Blood drives start COVID-19 antibody testing

Chad Frey

Beginning this week and for a limited time, the American Red Cross is testing all blood, platelet and plasma donations for COVID-19 antibodies.

“As an organization dedicated to helping others, the Red Cross is pleased to provide more information about COVID-19 to our valued donors,” said Erin Goodhue, executive medical director of direct patient care with the Red Cross Biomedical Services. “If you are feeling healthy and well, please schedule an appointment to not only help saves lives but also learn about your potential exposure to COVID-19.”

Area blood drives coming up include 9 a.m. to 3 p.m. June 22 at Forest Products Supply Co, 701 S. Spencer, and 11:45 a.m. to 6 p.m. June 26 and 8 a.m. to 1 p.m. June 26 at First Church of the Nazarene, 1000 N. Main.

Moundridge will host a drive from noon to 6 p.m. June 26 at Cloud 9 Venue, 205 S. Ave. A.

The Red Cross is not testing donors to diagnose illness, referred to as a diagnostic test.

Antibody testing will indicate whether the donor’s immune system has produced antibodies to this coronavirus, regardless of whether they developed symptoms. Donations will be tested using samples pulled at the time of donation and sent to a testing laboratory where they will also undergo routine infectious disease testing. A positive antibody test result does not confirm infection or immunity.

COVID-19 antibody test results will be available within seven to 10 days in the Red Cross Blood Donor App or donor portal at The test has been authorized for emergency use by the U.S. Food and Drug Administration.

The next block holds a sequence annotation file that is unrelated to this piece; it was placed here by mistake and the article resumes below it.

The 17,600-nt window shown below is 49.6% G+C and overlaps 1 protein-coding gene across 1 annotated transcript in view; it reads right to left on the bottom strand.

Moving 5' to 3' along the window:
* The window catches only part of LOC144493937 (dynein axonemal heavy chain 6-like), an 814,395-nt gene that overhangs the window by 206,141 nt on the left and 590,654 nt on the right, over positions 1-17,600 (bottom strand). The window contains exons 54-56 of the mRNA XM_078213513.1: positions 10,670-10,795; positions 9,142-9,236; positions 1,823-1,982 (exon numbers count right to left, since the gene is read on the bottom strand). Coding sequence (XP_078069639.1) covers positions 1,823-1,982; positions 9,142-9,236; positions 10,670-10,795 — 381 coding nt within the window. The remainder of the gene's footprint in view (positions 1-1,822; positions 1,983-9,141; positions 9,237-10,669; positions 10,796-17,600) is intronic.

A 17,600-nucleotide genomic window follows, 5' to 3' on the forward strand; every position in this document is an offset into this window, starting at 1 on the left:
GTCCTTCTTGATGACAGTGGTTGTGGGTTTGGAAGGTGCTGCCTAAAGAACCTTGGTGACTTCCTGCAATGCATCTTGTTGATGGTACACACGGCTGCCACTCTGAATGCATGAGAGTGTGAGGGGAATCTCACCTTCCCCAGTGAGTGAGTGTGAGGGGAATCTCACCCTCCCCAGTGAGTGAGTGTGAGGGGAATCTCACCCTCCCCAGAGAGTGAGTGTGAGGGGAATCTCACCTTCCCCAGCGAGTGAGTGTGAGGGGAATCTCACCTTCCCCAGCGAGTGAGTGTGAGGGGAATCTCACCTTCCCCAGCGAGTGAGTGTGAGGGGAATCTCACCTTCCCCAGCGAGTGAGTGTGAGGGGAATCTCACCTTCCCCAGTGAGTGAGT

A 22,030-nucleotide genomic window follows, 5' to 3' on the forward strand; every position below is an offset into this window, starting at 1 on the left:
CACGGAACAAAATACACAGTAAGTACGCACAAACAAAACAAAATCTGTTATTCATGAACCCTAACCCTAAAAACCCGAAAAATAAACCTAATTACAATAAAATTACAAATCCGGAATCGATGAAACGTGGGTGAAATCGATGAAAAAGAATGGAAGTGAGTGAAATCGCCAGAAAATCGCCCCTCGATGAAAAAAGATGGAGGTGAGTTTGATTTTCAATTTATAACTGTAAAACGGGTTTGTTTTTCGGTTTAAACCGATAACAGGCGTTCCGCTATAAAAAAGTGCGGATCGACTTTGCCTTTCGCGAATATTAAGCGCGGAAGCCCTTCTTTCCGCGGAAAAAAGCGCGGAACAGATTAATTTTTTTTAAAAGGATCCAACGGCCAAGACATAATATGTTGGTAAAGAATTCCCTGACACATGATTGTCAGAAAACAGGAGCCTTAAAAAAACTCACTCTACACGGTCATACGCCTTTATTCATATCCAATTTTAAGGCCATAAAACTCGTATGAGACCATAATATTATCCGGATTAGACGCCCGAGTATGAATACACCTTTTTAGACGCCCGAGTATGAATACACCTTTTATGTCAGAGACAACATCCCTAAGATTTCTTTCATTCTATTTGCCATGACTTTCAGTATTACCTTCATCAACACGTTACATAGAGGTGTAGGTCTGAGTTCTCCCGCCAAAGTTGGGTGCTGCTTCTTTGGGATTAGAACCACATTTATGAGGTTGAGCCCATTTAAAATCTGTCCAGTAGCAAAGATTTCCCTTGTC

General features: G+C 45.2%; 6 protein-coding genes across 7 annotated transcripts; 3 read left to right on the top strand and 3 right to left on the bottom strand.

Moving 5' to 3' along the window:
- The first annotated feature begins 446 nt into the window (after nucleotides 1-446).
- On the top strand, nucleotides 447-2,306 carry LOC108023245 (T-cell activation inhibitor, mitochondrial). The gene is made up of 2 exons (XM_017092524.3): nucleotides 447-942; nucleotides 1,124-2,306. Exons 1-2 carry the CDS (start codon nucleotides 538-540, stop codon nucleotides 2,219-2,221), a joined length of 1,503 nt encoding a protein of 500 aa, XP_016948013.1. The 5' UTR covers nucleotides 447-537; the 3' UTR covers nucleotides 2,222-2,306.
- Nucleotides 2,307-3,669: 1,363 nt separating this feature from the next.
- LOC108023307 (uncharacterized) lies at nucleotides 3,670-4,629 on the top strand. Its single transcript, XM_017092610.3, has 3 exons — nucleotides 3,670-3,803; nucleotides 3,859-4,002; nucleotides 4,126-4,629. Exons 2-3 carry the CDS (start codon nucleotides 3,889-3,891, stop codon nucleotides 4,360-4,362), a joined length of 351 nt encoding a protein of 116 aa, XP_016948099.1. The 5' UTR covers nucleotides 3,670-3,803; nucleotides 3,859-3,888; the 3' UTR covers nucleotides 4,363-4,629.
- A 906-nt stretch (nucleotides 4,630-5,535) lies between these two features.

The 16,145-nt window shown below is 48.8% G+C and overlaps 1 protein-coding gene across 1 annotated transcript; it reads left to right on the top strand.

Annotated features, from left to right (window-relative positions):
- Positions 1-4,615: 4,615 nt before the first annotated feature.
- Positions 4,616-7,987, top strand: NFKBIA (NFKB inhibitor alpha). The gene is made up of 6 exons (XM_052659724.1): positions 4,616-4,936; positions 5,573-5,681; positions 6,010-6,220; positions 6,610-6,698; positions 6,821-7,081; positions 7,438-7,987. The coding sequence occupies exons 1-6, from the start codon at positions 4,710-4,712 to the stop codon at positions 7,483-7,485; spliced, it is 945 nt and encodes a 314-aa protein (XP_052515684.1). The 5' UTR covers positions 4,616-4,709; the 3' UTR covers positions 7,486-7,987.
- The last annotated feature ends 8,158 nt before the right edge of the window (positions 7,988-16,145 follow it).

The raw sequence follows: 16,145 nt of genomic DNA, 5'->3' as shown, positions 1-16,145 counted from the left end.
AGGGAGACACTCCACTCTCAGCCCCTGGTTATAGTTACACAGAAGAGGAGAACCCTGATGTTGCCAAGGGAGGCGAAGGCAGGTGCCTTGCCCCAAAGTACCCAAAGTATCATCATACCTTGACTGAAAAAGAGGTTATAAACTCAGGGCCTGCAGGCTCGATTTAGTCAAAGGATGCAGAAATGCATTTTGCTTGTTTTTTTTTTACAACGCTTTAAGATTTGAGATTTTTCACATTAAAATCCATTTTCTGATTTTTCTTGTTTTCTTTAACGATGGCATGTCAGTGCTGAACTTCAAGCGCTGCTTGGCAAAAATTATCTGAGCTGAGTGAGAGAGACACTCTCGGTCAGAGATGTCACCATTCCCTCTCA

There will be COVID-19 safety precautions in place at upcoming blood drives. The Red Cross asks individuals who do not feel well or who believe they may be ill with COVID-19 should postpone their donation.

Each Red Cross blood drive and donation will follows a set of standards of safety and infection control, and additional precautions — including temperature checks, social distancing and face coverings for donors and staff.

Donors are asked to schedule an appointment prior to arriving at the drive and are required to wear a face covering or mask while at the drive, in alignment with Centers for Disease Control and Prevention public guidance.

All blood types are needed to ensure a reliable supply for patients. A blood donor card or driver’s license or two other forms of identification are required at check-in. Individuals who are 17 years of age in most states (16 with parental consent where allowed by state law), weigh at least 110 pounds and are in generally good health may be eligible to donate blood. High school students and other donors 18 years of age and younger also have to meet certain height and weight requirements.